• H1N1 influenza in an Irish population: patterns of chest radiograph abnormality in patients testing positive.

      O'Sullivan, K; Halpenny, D; McNeill, G; Torreggiani, W; Department of Radiology, AMNCH, Tallaght, Dublin 24 (2012-02-29)
      The winter of 2010/2011 saw a second peak in the number of H1N1 cases detected in Ireland. The purpose of this study was to investigate the radiological characteristics of patients diagnosed during this period. A retrospective analysis of these cases was performed. Chest radiographs were classified as normal or abnormal. A total of 37 patients were included. Of these, 22 (59%) of chest radiographs were abnormal and 15 (41%) were normal. In the 7 paediatric patients, 4 (57%) had a perihilar distribution of disease, 2 (28%) had peripherally based disease with 1 (14%) having a mixed distribution. A series of radiographs was available for 9 patients, 6 of these showed a radiographic deterioration from the initial study. The majority of chest radiographs of patients with confirmed H1N1 infection will be abnormal. In children, disease is more likely to be perihilar in distribution. Chest radiography is an important initial investigation in patients with H1N1 infection and is useful to track progression of disease in the subset of patients requiring hospitalization for severe disease.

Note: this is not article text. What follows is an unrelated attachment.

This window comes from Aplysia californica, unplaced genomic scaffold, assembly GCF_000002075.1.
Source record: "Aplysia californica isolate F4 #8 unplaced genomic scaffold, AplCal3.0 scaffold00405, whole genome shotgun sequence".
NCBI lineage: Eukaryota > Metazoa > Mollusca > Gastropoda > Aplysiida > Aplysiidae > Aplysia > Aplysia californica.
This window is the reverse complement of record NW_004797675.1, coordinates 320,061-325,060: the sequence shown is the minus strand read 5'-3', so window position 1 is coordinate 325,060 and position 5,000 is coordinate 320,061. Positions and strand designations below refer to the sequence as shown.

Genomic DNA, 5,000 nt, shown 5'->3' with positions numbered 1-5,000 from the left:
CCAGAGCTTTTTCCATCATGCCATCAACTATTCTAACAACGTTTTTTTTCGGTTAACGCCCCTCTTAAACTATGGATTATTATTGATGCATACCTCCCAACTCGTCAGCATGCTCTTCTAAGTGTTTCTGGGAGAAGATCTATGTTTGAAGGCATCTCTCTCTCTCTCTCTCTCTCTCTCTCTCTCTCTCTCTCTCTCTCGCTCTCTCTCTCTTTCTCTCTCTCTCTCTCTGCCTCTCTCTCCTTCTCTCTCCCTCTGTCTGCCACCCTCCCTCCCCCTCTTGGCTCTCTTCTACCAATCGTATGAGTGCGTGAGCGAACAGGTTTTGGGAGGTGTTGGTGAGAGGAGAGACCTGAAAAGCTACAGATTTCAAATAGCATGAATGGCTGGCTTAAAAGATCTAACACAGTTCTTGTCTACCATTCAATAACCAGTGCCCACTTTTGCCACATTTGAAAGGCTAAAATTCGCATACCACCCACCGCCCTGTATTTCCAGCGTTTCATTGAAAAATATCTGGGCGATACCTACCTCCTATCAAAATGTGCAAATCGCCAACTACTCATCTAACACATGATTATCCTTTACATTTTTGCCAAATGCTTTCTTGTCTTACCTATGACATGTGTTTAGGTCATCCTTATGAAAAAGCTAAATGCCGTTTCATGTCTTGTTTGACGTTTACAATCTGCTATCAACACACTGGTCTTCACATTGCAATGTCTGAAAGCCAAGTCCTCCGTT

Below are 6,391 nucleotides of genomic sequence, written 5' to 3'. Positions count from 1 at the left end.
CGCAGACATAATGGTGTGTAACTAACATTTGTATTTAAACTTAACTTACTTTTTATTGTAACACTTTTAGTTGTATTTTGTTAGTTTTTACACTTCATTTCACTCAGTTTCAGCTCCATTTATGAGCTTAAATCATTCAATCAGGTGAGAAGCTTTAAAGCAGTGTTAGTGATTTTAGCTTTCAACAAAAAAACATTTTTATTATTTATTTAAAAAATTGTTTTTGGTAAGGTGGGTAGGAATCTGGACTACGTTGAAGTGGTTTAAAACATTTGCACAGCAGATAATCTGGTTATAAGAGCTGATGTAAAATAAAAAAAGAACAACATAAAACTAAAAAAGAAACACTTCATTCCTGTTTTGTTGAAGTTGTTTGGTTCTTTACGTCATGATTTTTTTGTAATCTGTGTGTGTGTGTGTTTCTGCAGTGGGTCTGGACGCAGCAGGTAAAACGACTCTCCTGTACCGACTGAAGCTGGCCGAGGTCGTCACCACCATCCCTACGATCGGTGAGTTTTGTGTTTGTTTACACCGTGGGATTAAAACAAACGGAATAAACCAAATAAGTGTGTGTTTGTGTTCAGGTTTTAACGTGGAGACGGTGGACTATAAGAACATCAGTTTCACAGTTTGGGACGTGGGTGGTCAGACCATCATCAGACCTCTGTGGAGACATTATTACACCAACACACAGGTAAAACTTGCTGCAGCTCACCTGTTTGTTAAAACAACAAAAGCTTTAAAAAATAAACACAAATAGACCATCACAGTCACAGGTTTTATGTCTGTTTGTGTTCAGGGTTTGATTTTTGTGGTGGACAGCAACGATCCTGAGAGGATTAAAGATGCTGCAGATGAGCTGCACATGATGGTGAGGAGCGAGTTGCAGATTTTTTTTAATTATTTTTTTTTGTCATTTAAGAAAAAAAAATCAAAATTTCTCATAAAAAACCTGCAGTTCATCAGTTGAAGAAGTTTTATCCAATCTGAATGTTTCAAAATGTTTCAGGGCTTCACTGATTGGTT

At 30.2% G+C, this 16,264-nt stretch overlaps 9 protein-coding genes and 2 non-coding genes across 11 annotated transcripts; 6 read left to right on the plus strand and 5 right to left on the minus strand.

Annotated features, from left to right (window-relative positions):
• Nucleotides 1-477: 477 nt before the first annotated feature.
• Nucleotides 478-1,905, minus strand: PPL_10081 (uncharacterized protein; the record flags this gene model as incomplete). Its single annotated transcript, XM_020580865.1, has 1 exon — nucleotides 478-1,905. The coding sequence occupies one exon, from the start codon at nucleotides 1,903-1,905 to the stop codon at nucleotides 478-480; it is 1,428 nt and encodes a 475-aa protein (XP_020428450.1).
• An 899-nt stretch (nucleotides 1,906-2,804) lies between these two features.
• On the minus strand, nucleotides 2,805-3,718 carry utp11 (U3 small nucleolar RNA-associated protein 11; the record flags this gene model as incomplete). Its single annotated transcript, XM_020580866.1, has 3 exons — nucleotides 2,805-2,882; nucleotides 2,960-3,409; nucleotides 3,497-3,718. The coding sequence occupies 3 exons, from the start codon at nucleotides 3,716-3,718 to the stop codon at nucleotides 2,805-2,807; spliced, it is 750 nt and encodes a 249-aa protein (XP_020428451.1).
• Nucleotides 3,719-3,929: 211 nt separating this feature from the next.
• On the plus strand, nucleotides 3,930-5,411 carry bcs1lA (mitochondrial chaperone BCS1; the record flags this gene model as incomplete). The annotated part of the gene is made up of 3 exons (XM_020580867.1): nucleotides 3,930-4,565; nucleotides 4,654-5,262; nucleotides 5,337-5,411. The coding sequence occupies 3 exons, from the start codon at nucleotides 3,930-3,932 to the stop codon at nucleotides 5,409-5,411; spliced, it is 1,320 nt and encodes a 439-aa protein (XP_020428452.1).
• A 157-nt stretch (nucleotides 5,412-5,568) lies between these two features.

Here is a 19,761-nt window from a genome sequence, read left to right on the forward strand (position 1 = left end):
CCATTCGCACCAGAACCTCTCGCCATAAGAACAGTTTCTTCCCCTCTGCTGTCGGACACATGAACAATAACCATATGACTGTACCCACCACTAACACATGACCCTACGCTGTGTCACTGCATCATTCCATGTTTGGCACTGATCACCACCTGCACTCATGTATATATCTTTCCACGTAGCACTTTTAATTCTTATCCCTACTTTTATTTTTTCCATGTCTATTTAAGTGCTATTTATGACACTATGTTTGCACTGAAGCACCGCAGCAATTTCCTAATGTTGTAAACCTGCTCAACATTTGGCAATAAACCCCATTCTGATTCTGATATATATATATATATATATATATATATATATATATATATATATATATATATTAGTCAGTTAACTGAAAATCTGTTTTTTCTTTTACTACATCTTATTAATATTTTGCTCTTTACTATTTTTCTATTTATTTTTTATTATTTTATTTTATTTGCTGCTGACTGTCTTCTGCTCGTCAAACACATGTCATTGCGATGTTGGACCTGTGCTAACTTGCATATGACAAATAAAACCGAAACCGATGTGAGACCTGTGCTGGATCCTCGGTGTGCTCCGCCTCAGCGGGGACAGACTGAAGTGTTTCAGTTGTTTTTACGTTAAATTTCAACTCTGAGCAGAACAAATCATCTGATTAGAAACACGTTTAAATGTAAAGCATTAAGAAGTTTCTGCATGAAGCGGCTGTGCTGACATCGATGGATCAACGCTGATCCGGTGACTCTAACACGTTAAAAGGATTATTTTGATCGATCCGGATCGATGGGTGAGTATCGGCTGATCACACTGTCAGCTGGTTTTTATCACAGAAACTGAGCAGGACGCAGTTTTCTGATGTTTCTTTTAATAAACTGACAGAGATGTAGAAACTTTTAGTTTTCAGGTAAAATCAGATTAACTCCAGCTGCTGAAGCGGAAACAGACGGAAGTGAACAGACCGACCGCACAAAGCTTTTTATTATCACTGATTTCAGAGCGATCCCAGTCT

• Haematological abnormalities in Adults with Down’s Syndrome

      McClean, S; McHale, C; Enright, H (Irish Journal Medical Science, 2009)
    • Hand weakness in Charcot-Marie-Tooth disease 1X.

      Arthur-Farraj, P J; Murphy, S M; Laura, M; Lunn, M P; Manji, H; Blake, J; Ramdharry, G; Fox, Z; Reilly, M M; MRC Centre for Neuromuscular Diseases, Department of Molecular Neuroscience, UCL Institute of Neurology and the National Hospital for Neurology and Neurosurgery, Queen Square, London, UK. p.arthurfarraj@gmail.com (Neuromuscular disorders : NMD, 2012-07)